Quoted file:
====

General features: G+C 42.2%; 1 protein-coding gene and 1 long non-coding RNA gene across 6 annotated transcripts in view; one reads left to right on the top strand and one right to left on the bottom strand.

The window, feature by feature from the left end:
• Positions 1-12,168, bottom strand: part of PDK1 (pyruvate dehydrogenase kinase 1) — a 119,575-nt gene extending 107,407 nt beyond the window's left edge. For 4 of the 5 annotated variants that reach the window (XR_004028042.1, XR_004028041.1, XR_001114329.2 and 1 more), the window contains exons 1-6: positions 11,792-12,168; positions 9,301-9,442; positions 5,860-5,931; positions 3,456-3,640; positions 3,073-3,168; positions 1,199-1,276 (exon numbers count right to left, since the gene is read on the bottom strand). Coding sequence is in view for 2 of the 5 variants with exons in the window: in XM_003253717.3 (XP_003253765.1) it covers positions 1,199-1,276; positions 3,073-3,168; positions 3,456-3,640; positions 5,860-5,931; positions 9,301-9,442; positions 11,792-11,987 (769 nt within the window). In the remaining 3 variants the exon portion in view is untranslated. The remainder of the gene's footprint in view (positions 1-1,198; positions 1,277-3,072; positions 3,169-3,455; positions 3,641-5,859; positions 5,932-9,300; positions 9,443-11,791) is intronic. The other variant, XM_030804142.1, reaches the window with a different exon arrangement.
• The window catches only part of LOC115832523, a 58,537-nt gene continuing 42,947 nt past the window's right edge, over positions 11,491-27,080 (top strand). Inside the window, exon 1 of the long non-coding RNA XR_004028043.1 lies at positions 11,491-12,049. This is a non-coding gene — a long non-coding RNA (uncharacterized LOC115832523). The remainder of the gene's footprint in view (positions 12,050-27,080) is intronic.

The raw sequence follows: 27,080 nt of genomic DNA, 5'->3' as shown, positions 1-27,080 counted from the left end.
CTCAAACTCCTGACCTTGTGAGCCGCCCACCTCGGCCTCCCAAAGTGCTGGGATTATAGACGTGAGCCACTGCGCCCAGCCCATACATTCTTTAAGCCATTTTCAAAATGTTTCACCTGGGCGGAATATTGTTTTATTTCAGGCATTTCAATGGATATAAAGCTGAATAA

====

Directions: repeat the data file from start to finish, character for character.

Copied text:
General features: G+C 42.2%; 1 protein-coding gene and 1 long non-coding RNA gene across 6 annotated transcripts in view; one reads left to right on the top strand and one right to left on the bottom strand.

The window, feature by feature from the left end:
• Positions 1-12,168, bottom strand: part of PDK1 (pyruvate dehydrogenase kinase 1) — a 119,575-nt gene extending 107,407 nt beyond the window's left edge. For 4 of the 5 annotated variants that reach the window (XR_004028042.1, XR_004028041.1, XR_001114329.2 and 1 more), the window contains exons 1-6: positions 11,792-12,168; positions 9,301-9,442; positions 5,860-5,931; positions 3,456-3,640; positions 3,073-3,168; positions 1,199-1,276 (exon numbers count right to left, since the gene is read on the bottom strand). Coding sequence is in view for 2 of the 5 variants with exons in the window: in XM_003253717.3 (XP_003253765.1) it covers positions 1,199-1,276; positions 3,073-3,168; positions 3,456-3,640; positions 5,860-5,931; positions 9,301-9,442; positions 11,792-11,987 (769 nt within the window). In the remaining 3 variants the exon portion in view is untranslated. The remainder of the gene's footprint in view (positions 1-1,198; positions 1,277-3,072; positions 3,169-3,455; positions 3,641-5,859; positions 5,932-9,300; positions 9,443-11,791) is intronic. The other variant, XM_030804142.1, reaches the window with a different exon arrangement.
• The window catches only part of LOC115832523, a 58,537-nt gene continuing 42,947 nt past the window's right edge, over positions 11,491-27,080 (top strand). Inside the window, exon 1 of the long non-coding RNA XR_004028043.1 lies at positions 11,491-12,049. This is a non-coding gene — a long non-coding RNA (uncharacterized LOC115832523). The remainder of the gene's footprint in view (positions 12,050-27,080) is intronic.

The raw sequence follows: 27,080 nt of genomic DNA, 5'->3' as shown, positions 1-27,080 counted from the left end.
CTCAAACTCCTGACCTTGTGAGCCGCCCACCTCGGCCTCCCAAAGTGCTGGGATTATAGACGTGAGCCACTGCGCCCAGCCCATACATTCTTTAAGCCATTTTCAAAATGTTTCACCTGGGCGGAATATTGTTTTATTTCAGGCATTTCAATGGATATAAAGCTGAATAA